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Railway Literature

Railway Literature image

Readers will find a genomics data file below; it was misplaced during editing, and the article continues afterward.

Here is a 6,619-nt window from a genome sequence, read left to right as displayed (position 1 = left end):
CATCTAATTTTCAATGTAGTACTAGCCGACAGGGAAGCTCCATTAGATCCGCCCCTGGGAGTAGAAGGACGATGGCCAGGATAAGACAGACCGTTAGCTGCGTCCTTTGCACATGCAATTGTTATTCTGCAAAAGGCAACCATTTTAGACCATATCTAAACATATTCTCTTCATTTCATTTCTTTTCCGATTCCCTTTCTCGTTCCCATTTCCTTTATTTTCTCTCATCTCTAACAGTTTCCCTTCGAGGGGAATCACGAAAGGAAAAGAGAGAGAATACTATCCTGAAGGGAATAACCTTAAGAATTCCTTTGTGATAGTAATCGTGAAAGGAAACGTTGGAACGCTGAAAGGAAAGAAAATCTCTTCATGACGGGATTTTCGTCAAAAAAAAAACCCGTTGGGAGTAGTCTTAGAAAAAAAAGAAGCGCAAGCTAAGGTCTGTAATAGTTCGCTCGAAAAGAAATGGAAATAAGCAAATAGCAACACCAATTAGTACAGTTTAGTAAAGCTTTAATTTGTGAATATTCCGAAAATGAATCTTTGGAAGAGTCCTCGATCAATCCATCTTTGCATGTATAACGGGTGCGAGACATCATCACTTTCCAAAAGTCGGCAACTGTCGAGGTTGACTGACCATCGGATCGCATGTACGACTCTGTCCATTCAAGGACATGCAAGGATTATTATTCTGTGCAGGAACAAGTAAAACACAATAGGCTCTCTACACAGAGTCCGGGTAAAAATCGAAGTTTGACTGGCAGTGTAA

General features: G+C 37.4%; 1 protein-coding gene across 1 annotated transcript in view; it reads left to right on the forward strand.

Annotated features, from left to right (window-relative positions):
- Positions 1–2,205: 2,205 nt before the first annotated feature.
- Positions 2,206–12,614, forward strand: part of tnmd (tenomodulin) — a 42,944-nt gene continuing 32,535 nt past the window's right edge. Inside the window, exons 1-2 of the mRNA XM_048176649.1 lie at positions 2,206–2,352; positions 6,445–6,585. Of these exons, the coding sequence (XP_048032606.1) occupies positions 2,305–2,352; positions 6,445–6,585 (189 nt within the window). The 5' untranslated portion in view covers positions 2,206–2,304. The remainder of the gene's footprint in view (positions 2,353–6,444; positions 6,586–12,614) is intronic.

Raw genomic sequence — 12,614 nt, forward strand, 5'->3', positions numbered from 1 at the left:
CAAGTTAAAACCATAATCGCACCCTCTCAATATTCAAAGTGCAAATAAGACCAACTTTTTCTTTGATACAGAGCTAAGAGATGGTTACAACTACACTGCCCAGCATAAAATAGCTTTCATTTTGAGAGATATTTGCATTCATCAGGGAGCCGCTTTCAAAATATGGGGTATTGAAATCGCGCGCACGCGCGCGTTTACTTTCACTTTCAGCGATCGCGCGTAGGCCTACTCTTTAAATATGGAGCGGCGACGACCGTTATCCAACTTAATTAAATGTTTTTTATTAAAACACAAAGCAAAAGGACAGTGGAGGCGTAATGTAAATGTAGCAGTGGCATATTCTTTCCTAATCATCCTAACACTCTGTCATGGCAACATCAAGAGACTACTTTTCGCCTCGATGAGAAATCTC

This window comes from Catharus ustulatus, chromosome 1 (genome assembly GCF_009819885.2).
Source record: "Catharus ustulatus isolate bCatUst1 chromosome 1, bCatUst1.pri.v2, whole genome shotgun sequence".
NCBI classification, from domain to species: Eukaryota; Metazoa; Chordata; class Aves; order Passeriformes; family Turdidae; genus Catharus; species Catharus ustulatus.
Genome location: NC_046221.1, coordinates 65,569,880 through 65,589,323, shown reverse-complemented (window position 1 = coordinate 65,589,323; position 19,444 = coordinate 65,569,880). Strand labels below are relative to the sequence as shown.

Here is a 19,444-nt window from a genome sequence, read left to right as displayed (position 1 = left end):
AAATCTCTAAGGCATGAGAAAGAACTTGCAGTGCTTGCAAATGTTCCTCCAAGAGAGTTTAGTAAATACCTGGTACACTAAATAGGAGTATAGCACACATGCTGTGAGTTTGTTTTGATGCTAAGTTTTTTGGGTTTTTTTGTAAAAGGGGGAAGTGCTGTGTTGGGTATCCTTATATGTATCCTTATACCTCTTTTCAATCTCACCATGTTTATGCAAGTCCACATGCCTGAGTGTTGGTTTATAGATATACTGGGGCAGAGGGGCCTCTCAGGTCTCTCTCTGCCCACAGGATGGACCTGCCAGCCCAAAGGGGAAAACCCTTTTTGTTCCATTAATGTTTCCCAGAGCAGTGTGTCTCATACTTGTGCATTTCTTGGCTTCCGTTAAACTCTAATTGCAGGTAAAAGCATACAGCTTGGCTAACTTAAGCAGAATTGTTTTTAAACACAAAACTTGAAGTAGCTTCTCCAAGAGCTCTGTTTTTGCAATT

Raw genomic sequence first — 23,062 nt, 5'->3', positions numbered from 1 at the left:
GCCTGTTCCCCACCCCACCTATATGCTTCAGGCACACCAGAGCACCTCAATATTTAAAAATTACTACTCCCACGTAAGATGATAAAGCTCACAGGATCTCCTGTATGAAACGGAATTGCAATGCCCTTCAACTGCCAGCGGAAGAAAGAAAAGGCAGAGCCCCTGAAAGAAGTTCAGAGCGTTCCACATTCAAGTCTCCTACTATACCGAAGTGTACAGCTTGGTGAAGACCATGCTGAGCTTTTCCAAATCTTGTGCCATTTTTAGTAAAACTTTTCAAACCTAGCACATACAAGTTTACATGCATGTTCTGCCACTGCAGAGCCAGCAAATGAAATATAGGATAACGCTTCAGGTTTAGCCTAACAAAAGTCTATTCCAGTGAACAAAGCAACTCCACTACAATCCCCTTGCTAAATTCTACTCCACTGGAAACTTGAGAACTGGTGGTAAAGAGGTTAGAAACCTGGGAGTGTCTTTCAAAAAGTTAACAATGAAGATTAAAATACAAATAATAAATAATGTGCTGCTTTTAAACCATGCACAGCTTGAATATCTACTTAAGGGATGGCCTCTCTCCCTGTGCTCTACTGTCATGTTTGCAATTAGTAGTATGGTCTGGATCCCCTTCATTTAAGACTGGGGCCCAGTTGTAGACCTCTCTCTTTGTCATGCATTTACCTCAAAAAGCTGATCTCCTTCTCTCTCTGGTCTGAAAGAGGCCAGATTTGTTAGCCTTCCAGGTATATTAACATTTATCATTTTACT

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The greatest rivalry among railroad men is in the getting out of guide books. Several years ago a rich southern railroad published a lnxunously gotten np book as handsome as almost any example of a rich edition of Shakespeare that men and women display upon a parlor center table. It was thought then that the limit of enterprise and expenditnre had been reached, and that there never woald be anything finer bearing the imprint of a general passenger office. But that elegant volume is almost forgotten now. lts defects were that its pictures wete ready made, and represented a low grade of art, while the letter press, or reading matter, was the work of the general passenger agent - a clever man but not a professional writer. Today no such pictures and no snch writing is accepted for a represen tati ve guide book. A school of artista has grown np to meet the demand for such work, and they are salaried by the big printing and bank note engraving companies that get out these booka. They produce careful, artistic and clever pictures, and manage to give them the appearance of the choicest pictures in the magazine. As a matter of f act, the latest guide books are imitations of the magazine in every particular except that they inclade no advertising pages. But the more wealthy railroads will not employ theso professional guide book illustrators. They secure high class artists who are too independent to sign their names fco what they do, but provide the best work of which they are capable, because they are better paid for it than for any other work that they do. BIG PBICES PAID FOR WORK. Men who study such matters are able . to recognize the personality of the arttsts in their methods of drawing, and Buch persons often see a painting or a study of a picturesque place in one of the art galleries or at an art sale at the Bame time that they receive a copy of Borne guide book illustrating other beauty spots' in the same región in a set of drawings by the very same artist, who has been whirled hither and thither in that part of the country in a special car at the expense of the railroad company that monopolizes the traffic In that same car with the artist goes the general passenger agent, but he no longerwrites the matter in the book. He has secured the services of some well known literary man of the second or third class to describe the región with his pen for a hither rate of remuneration than the vriter could get for any other work. Two thousand dollars is below the highest price that has been paid for the ülustrations in a single gmde book, and in all probabiüty no ñrst class book of the kind has been written for less than $500. These books have been poured from me presses or ine Dest pnnters ín tne country in editions of froni 5,000 to 10,000 copies, and have cost the railroads Erom five to twenty cents a copy. Some are designed to appear like novéis, some like stories of adventure and some like books of traveL Their titles are such as are likély to prove attractive to large bodies of citizens. Not to quote any one of them, but to Bhow what sort of bait they throw to the public, they may be said to be named [n some such way as these: "Where to Camp Out," "Where to Go This Summer," "Three Days and a Thousand Trout," "Hunting the Mountain Goat," "Pure Air and Balsam Pines," "Country Board," "Cheaper Than Staying Home." One enterprising western raüroad man has issued a litüe book on etchings, ei[juisitely printed, and made to close up nto a lárge envelope tied with a satin bow knot. SOME NOTABLE PECULUMTIES. Some of the very best map making that has been done in this country has grown out of the competition in guide books. Just at present the rage is for bird's eye, views, however, and these are cleverly made to show every hill and Btream and village and patch of forest ín vast areas of country. They all omit every indication of marsh land, and all are printed with green ink, in order to produce the most astonishing effects of universal greenery, shade and coolness. It is a noticeable characteristic oL all them that they show only one railroad, never any inora No guide book published exhibita Chicago aa accessible by more than one railroad, and enormous tracts like North Dakota and Utah are made to appear to depend upon a single line of rails for their means of internal traffic. In such maps raüroads seem to reach a degree of perfecüon that is not noticed by those who travel most upon them. For instance, they are always straight, ürect lines from point to point, precisely like the great highway that Nicholas tnaxked down upon the map of Russia nith a pencü and a ruler in order to show his engineers how he would conaect Moscow with St. Petersburg. Not even the Rocky mountains are able to binder the absolutely straightforward course of any railroad. On the maps the line of the tracks goes straight along past the mountains as if they were mere ruts in a wheat field. The reading matter in the guide books shows that each railroad avoids mosquitoes and marial regions with the same success, Where there are no mosquitoes the vvriters say so, and where they are as thick as peas in a pod the most dignified BÜence is maintained with regard to them. But there one sees how greatly competition bas elevated this class of literature, for only a few years ago these books were as unreliable as the old Eashioned circus posters. They do not lie today. The next thing will be that Ihey will teil the truth. - New York Sun,